Without any clues from its title, Arthur Boyd Houghton’s painting of Act 4, Scene 3 of All’s Well that Ends Well from about 1860 might be challenging to read. Standing in blue under the tree is Paroles, whose red blindfold is being removed by the page behind him, while Bertram bows to acknowledge his companion’s new role as a laughing stock in front of the assembled Florentine soldiers.
They all return to France. On their way, Helena, Diana and her mother visit the King. Lafeu and Countess Roussillon, believing Helena to be dead, agree to forgive Bertram and marry him to Lafeu’s daughter, a match already approved by the King. Lafeu agrees to take Paroles as his fool.
When Bertram comes before the King, his mother and Lafeu, he claims he had disdained Helena because he had already fallen in love with Lafeu’s daughter, for whom he produces an engagement ring. But the King recognises that ring as the one he had given Helena, which Bertram had been given by the woman he thought was Diana. He is thus suspected of murdering Helena and promptly arrested.
A letter from Diana is read, in which she reveals that Bertram had promised to marry her in the event of Helena’s death. She and her mother are brought in to confront Bertram, who insists she’s but a common prostitute. But both claims are put into doubt until Diana’s mother brings in the pregnant Helena. She now meets the impossible conditions imposed by Bertram’s first letter, and Bertram is compelled to accept her as his wife. Finally the King promises Diana any husband she chooses, and concludes the play with an epilogue.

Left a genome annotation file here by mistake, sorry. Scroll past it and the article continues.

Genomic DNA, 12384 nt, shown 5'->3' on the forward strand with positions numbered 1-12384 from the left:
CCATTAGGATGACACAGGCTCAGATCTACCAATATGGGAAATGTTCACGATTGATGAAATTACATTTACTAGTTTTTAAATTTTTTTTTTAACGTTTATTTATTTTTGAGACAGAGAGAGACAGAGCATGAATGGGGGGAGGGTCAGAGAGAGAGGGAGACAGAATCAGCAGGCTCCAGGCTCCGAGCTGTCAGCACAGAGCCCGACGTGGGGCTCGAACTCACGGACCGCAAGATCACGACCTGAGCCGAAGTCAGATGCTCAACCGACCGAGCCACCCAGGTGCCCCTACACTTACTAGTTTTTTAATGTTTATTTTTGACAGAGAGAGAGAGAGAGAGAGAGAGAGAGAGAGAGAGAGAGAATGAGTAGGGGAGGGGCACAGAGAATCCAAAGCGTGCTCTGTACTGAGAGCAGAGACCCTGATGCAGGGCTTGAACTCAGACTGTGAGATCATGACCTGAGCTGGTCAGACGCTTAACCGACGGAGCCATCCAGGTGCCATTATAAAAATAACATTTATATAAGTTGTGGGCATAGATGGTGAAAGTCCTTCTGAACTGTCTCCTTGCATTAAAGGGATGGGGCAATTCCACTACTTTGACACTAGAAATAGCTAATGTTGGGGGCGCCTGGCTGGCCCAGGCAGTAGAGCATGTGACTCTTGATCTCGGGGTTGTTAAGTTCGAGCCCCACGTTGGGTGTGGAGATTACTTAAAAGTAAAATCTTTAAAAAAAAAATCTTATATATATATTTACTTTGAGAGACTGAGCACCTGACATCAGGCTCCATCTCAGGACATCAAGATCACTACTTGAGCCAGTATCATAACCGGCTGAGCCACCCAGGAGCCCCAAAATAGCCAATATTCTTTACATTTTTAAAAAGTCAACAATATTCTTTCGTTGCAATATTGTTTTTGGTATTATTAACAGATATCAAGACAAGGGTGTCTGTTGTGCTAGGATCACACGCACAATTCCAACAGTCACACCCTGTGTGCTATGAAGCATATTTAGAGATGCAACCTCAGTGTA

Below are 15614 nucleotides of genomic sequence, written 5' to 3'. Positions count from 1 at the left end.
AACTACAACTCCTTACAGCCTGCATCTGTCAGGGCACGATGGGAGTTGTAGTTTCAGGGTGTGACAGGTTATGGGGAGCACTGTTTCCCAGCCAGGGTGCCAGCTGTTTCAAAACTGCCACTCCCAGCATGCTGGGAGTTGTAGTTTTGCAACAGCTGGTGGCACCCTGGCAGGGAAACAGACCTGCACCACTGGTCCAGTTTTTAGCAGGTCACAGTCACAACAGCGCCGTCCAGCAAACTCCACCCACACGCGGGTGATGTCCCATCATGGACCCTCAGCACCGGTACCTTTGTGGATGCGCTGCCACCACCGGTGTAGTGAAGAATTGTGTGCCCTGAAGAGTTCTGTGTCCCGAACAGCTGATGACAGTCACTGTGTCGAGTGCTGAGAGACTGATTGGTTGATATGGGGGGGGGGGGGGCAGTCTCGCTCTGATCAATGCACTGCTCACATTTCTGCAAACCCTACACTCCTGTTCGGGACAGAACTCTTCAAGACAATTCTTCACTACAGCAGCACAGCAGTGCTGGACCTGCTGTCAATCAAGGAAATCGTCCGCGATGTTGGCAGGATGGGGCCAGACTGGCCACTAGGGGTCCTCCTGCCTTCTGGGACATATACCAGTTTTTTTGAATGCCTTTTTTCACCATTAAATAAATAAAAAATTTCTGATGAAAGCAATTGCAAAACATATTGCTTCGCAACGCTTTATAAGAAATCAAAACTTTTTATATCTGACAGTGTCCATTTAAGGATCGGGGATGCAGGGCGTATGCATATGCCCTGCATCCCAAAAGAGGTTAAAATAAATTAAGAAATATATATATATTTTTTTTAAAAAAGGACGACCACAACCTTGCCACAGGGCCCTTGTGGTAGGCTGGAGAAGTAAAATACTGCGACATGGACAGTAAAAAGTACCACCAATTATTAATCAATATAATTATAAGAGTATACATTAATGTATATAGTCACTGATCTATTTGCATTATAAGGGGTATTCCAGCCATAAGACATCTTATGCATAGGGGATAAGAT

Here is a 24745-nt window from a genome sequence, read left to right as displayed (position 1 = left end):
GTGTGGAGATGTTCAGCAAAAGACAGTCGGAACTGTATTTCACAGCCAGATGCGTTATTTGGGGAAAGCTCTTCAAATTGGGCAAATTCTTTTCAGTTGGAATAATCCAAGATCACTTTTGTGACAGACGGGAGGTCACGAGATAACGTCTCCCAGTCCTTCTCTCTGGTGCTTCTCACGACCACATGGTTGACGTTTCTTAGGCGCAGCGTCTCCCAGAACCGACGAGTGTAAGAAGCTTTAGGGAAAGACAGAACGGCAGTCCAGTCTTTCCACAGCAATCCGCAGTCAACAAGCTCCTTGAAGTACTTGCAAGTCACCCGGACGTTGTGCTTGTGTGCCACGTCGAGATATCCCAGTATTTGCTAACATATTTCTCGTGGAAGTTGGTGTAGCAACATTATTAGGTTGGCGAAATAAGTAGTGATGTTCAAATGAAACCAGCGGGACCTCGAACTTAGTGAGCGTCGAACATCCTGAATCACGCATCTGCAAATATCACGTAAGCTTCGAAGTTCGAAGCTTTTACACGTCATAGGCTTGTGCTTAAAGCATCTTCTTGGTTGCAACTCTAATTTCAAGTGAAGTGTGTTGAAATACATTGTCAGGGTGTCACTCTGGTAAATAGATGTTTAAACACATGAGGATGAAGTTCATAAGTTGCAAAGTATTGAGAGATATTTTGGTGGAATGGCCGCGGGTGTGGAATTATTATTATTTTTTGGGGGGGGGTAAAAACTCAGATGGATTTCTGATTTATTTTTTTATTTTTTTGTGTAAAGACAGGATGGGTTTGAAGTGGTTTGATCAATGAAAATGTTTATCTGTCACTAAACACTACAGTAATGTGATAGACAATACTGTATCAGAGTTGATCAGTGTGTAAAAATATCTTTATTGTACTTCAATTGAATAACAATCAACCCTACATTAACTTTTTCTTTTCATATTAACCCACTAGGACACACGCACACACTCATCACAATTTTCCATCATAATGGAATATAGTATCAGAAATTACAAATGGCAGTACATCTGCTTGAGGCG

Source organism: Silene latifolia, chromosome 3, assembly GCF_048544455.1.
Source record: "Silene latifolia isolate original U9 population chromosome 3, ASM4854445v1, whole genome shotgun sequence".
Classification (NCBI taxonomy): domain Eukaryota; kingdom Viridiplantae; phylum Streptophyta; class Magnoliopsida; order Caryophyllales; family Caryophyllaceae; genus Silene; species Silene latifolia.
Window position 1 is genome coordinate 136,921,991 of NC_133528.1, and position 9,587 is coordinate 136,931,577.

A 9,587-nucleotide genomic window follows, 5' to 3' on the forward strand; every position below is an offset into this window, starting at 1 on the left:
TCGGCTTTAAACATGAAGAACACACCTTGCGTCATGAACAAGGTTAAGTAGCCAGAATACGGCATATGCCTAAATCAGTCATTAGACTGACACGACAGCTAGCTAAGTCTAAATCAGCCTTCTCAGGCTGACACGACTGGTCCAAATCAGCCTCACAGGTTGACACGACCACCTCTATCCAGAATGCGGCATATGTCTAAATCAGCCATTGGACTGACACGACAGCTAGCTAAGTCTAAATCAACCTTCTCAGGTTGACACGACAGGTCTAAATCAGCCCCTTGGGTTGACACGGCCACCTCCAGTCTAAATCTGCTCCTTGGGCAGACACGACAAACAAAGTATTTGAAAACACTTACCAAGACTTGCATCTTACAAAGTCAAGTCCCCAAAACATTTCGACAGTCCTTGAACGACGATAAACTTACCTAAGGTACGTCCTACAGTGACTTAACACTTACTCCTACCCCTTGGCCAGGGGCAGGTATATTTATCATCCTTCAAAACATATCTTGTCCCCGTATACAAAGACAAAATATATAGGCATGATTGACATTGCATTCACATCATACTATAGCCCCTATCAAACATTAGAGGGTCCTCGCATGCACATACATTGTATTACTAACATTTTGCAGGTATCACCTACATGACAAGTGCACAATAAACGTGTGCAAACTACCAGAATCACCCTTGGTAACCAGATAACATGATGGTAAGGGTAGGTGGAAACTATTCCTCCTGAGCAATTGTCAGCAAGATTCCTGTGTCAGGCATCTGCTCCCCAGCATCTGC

This engraving from Francis Wheatley’s original All’s Well That Ends Well Act V Scene iii (c 1794) was one of the prints accompanying Boydell’s Shakespeare Gallery. It shows the pregnant Helena holding Bertram’s letter in her right hand, and his ring in the left, with the King and Lord Lafeu at the far left, and Diana and her widowed mother behind Helena.
Michael Dobson and Stanley Wells (eds) (2015) The Oxford Companion to Shakespeare, 2nd edn, Oxford UP. ISBN 978 0 19 870873 5.